Russia’s invasion of Ukraine, which is now in its fourth week, is prime time news all over the world. Even without the dramatic video packages supplied by cable news, social media provides an incessant stream of images and videos (many horrific) chronicling the carnage from Kyiv to Kharkiv. Deep-dive analysis, the sort which purports to penetrate through the “fog of war,” is available for those who care to search it out, but there are serious gaps in what the public knows about the conflict. Even the best assessments remain qualified. Militarily speaking, one of the few things everyone agrees on is very little has gone “according to plan” from the Russian perspective. Fierce Ukrainian resistance coupled with poor Russian planning equals protracted hostilities. How long Ukraine can hold out remains uncertain. And while some continue to hope that Russia will, in time, throw in the proverbial towel, that outcome seems unlikely unless the near-unthinkable happens, namely Vladimir Putin and his murderous regime find themselves on the business end of a political revolt. Then there is a myriad of “X” factors, such as potential NATO intervention; the alignment of other world powers such as China for (or against) Russia; and nuclear weapons.
Situated against the backdrop of this ongoing tragedy, specifically in the lowest part of the lowest corner rather than front and center, is the bloodless but not inconsequential “apologia for Russia” embraced by certain unsavory segments of the Catholic world. Barking-mad traditionalists join forces with round-shouldered integralists for the purposes of promoting the idea that Russia’s bloody hand has been “forced” with respect to Ukraine. Never mind that almost the entire Eastern Orthodox world not directly under the thumb of the Moscow Patriarchate has condemned the conflict at the risk of irking the largest member of its ecclesial confederacy. Never mind as well that one of the targets of Russia’s aggression is the Ukrainian Greek Catholic Church, that longsuffering communion that continues to bridge the sometimes irritating and often illusory “divide” between Eastern and Western Christendom. And of course, never mind that nothing about the conflict’s prosecution fits within even the most expansive conception of “just war.” This conflagration, in the ideologically poisoned minds of its Catholic supporters, is a battle for civilization, with the forces of anti-liberal Light marching against the Dark Forces of Western decadence. Like all ideological constructs, this one, too, is remarkably resistant to empirical falsification.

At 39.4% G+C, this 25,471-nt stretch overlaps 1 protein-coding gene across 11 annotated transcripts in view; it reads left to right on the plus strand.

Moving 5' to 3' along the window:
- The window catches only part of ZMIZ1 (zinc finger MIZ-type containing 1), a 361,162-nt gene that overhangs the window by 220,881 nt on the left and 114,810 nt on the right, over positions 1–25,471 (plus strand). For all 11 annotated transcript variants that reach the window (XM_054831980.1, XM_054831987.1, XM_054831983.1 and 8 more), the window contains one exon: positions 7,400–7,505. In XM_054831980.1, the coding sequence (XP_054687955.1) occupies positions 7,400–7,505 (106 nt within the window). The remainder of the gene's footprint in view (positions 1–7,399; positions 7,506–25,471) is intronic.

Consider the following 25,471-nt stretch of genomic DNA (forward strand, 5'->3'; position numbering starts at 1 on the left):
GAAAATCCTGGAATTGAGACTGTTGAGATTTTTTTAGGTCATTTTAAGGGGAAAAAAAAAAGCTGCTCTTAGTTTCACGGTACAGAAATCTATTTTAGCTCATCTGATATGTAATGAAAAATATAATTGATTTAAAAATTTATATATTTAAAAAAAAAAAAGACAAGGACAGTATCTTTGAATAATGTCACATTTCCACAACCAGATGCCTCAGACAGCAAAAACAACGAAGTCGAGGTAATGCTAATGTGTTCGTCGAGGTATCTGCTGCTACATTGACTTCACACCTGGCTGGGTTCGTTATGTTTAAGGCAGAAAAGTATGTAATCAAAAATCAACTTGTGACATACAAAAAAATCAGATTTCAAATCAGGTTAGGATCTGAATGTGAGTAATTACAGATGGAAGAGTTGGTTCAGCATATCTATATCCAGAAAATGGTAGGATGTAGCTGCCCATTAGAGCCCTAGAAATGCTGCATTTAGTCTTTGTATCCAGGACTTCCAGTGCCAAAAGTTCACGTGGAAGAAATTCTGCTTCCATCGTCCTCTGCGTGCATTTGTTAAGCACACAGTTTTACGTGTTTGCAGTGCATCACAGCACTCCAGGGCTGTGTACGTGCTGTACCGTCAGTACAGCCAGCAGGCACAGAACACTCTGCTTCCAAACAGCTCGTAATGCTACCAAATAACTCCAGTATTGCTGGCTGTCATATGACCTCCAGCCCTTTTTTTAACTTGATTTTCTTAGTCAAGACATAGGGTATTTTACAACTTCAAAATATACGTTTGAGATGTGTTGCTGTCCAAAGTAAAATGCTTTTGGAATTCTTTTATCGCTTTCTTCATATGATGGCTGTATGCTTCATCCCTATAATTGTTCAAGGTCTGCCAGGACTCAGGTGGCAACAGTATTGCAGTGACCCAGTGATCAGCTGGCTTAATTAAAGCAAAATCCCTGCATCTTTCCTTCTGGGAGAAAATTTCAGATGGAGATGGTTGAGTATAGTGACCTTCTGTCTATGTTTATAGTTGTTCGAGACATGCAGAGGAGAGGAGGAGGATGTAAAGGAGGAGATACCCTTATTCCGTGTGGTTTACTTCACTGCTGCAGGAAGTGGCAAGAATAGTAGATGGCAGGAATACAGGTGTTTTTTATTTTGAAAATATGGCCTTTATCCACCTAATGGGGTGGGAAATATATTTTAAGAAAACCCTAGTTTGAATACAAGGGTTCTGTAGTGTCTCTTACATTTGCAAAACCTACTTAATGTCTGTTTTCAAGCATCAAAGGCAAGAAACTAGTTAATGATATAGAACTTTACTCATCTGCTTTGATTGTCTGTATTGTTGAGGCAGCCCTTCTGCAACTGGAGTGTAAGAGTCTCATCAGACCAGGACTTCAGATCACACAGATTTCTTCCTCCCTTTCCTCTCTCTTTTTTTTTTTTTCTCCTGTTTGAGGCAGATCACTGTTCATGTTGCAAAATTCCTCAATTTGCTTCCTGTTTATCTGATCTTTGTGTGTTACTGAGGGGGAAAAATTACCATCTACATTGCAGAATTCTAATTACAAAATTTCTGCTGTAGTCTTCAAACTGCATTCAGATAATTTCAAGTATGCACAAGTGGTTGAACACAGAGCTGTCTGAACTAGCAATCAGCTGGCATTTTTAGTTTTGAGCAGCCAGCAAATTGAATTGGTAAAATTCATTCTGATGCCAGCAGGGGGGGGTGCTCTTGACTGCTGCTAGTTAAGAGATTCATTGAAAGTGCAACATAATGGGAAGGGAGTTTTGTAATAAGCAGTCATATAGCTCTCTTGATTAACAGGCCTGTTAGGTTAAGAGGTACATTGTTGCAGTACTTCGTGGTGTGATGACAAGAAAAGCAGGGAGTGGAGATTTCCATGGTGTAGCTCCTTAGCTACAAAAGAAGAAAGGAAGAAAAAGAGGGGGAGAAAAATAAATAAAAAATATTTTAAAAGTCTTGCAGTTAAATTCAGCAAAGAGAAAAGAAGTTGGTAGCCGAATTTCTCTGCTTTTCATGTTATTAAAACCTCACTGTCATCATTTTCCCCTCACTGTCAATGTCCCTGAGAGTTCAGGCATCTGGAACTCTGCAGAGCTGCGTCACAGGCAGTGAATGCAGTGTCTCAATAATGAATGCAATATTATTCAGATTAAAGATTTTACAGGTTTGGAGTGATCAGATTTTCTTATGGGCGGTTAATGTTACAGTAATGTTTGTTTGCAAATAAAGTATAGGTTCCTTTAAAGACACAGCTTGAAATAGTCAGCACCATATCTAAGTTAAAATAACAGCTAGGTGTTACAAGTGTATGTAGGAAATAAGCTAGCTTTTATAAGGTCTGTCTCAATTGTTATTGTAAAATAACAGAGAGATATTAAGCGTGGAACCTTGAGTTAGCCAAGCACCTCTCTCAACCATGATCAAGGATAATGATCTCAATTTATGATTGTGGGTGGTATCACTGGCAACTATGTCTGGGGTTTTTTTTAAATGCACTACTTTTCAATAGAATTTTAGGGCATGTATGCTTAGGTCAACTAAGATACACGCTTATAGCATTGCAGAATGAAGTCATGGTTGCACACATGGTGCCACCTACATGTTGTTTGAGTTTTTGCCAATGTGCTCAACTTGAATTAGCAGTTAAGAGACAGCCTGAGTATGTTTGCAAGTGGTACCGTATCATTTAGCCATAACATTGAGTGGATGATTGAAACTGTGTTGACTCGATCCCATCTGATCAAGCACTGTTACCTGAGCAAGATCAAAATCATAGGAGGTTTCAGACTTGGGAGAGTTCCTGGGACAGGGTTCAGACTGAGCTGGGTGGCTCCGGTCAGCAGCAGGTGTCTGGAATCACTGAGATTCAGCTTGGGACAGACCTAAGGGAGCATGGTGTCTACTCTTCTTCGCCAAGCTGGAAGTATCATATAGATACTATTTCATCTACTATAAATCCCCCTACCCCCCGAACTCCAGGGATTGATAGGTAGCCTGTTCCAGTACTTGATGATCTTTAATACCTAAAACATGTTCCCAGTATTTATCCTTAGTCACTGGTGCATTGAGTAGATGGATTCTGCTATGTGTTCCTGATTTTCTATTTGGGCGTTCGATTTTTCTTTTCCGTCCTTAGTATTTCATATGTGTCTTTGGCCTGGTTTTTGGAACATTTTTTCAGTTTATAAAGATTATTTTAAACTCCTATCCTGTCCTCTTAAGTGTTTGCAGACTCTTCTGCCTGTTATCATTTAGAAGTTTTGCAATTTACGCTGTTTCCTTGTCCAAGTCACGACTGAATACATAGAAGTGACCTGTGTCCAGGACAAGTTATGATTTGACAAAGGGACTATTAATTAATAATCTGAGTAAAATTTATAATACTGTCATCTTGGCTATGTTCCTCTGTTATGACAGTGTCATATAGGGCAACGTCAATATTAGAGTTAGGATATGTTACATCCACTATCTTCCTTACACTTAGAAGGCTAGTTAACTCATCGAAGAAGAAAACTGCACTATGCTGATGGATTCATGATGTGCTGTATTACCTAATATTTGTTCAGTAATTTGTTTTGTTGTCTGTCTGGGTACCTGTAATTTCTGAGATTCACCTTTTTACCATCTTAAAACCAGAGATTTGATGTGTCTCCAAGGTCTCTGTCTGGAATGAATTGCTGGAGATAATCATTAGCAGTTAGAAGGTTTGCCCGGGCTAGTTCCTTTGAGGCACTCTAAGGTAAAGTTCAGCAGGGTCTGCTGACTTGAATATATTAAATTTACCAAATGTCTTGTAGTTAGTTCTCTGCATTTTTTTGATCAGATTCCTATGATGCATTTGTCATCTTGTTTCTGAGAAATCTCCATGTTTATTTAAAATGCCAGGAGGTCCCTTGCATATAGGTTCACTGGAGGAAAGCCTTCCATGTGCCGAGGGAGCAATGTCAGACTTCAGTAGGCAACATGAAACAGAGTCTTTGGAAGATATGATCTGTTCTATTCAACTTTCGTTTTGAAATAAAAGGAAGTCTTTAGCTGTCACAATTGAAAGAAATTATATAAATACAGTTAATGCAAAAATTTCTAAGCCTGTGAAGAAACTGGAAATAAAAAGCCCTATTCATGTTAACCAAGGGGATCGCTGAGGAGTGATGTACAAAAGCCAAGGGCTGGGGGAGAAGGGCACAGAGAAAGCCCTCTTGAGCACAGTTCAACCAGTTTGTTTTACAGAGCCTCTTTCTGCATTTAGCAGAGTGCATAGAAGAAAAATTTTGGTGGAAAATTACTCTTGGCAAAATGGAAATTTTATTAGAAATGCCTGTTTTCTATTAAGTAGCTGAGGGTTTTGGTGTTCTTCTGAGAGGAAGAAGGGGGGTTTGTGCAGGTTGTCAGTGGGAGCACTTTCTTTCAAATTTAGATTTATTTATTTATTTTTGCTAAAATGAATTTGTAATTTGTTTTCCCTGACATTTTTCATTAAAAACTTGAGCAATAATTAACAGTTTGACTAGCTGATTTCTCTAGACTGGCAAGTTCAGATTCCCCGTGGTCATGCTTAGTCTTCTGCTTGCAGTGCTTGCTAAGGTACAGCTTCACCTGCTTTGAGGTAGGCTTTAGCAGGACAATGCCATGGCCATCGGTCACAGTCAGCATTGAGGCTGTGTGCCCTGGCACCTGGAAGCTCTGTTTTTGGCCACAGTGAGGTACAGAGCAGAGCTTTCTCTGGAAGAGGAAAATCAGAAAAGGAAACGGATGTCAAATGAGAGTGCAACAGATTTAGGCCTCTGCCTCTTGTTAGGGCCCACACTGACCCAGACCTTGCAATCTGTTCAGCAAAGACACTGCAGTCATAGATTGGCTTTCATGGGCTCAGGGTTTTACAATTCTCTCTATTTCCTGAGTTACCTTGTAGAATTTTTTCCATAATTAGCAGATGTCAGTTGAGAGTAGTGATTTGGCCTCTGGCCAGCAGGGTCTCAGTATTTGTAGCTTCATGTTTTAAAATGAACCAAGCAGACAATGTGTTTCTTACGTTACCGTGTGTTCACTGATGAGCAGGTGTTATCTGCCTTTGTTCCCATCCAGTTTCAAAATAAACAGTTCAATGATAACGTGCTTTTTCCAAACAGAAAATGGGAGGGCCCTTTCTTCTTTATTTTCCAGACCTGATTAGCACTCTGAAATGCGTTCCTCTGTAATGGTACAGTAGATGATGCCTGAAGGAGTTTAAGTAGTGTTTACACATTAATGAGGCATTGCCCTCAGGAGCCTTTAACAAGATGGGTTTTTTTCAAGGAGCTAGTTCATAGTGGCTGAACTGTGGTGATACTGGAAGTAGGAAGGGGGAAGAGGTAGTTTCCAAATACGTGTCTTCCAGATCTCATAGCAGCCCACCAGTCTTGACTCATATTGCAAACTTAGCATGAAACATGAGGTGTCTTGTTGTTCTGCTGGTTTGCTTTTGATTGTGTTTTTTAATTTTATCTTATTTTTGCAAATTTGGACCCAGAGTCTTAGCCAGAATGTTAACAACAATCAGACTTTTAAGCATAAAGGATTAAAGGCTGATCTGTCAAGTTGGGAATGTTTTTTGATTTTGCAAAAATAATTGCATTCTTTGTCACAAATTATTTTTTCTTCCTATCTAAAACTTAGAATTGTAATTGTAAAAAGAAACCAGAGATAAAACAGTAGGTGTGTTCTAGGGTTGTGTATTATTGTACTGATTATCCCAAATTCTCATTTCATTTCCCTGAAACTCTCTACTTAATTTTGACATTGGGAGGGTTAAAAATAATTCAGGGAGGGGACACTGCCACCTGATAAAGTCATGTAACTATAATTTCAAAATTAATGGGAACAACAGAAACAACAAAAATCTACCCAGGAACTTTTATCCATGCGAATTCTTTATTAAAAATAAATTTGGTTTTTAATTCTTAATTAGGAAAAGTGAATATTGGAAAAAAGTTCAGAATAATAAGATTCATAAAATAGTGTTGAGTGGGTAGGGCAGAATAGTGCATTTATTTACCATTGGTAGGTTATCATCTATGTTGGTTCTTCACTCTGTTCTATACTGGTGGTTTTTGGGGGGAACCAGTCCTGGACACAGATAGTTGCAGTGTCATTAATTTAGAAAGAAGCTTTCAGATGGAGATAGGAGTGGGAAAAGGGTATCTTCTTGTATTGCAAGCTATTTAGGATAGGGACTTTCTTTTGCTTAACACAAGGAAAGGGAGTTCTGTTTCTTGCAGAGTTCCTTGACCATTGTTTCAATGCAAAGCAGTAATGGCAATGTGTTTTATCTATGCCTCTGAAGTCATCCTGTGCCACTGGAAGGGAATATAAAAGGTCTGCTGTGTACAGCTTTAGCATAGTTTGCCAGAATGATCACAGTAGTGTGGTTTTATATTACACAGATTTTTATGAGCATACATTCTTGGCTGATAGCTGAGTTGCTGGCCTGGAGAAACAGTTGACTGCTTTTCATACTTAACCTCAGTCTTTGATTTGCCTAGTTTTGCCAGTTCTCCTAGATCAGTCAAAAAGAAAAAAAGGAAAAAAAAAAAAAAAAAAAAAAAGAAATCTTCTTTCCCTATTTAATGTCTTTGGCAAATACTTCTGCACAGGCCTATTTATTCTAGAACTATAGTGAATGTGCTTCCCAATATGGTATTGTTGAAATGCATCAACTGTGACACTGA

As the dolorous weeks go by, some have been forced to temper their views. A Cistercian monk, who lamentably allowed himself to become the spiritual head of movement coopted by lunatics who privately believe Donald Trump should still be president, has opted to call the war what it is rather than retreat into silence. Many in the integralist camp, however, are still looking for ways to blame shift even if images of dead children and hollowed-out hospitals compels them to cease open genuflection before their Eurasian idol. The latest narrative trick is not so much to support Putin but to “understand” him, as evidenced by a recent article in new Sohrab Amari’s brand-new rag, Compact. “Understanding” is not always a bad thing, but it would be daft to pretend that the sort of “understanding for Putin” promoted by his Catholic fanboys is in any sense neutral. It is, in the end, a sympathetic understanding, one which is synonymous with muted support in the face of fierce criticism. Contemporary integralists have never been accused of hoarding courage.